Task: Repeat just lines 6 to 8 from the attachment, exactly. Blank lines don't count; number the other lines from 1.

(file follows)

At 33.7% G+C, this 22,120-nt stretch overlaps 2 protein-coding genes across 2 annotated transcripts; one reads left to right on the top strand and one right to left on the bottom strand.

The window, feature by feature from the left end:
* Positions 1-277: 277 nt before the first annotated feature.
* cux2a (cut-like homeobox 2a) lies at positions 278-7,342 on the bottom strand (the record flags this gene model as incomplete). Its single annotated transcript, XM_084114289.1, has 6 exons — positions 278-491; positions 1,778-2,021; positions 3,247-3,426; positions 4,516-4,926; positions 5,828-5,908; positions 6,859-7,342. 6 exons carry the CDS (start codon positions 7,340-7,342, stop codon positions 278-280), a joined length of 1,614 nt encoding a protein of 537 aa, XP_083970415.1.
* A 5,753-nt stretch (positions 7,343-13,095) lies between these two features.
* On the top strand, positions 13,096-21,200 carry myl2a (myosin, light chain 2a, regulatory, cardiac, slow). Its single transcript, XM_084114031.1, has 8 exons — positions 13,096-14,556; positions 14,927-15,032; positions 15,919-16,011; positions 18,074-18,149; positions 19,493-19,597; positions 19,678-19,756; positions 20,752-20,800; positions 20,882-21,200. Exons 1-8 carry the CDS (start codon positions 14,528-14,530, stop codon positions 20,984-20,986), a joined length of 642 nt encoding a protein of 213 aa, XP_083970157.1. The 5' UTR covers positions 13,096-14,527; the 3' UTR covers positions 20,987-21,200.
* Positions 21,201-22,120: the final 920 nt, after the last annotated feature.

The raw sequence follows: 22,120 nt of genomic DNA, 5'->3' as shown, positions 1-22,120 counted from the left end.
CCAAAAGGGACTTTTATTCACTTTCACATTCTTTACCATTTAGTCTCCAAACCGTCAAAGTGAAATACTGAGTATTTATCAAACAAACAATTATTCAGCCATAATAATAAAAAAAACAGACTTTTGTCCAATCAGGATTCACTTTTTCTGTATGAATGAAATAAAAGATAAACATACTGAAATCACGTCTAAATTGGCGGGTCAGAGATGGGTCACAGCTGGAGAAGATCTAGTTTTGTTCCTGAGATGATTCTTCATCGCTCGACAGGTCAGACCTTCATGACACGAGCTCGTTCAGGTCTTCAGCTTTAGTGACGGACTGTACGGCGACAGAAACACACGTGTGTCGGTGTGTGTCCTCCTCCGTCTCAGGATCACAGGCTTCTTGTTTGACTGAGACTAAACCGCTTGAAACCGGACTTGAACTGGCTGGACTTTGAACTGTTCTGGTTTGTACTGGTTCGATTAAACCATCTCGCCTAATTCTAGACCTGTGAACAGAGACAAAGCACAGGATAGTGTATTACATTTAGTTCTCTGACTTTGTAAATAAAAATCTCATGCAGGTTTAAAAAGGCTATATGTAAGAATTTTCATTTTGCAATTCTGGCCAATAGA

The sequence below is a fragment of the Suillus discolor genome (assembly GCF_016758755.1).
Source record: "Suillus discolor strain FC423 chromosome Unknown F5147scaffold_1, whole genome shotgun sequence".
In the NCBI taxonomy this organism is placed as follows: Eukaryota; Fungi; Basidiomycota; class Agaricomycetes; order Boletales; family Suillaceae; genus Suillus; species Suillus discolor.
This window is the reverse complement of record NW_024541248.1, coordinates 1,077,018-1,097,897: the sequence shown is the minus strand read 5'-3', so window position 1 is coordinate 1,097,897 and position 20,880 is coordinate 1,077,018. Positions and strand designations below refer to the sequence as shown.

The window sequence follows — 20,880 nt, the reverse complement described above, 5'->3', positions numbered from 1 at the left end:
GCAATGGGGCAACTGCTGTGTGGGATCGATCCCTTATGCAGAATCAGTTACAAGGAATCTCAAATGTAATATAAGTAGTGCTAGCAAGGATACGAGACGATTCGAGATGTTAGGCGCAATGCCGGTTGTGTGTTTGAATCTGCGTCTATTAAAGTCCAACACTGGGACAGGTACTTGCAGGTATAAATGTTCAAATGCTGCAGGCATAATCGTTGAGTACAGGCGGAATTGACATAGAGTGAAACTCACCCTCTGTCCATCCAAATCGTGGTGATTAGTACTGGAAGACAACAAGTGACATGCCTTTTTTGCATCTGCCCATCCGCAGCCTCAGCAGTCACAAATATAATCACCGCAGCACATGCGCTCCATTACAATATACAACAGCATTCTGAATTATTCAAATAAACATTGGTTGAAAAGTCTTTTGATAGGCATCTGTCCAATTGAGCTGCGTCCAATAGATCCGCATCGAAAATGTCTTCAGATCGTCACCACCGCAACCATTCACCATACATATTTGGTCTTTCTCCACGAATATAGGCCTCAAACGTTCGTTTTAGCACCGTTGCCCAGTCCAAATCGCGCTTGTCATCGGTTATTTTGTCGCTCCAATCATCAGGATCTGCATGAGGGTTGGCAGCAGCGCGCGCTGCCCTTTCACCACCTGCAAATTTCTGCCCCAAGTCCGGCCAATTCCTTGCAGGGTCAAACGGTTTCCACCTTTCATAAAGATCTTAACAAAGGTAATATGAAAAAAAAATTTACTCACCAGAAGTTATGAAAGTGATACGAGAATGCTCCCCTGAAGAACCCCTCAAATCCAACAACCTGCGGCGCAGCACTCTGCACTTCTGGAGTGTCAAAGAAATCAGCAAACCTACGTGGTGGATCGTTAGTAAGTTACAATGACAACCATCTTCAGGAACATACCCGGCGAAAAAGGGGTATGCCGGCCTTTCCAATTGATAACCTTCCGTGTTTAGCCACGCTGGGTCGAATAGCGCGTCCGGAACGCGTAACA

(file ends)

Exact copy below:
* On the top strand, positions 13,096-21,200 carry myl2a (myosin, light chain 2a, regulatory, cardiac, slow). Its single transcript, XM_084114031.1, has 8 exons — positions 13,096-14,556; positions 14,927-15,032; positions 15,919-16,011; positions 18,074-18,149; positions 19,493-19,597; positions 19,678-19,756; positions 20,752-20,800; positions 20,882-21,200. Exons 1-8 carry the CDS (start codon positions 14,528-14,530, stop codon positions 20,984-20,986), a joined length of 642 nt encoding a protein of 213 aa, XP_083970157.1. The 5' UTR covers positions 13,096-14,527; the 3' UTR covers positions 20,987-21,200.
* Positions 21,201-22,120: the final 920 nt, after the last annotated feature.

The raw sequence follows: 22,120 nt of genomic DNA, 5'->3' as shown, positions 1-22,120 counted from the left end.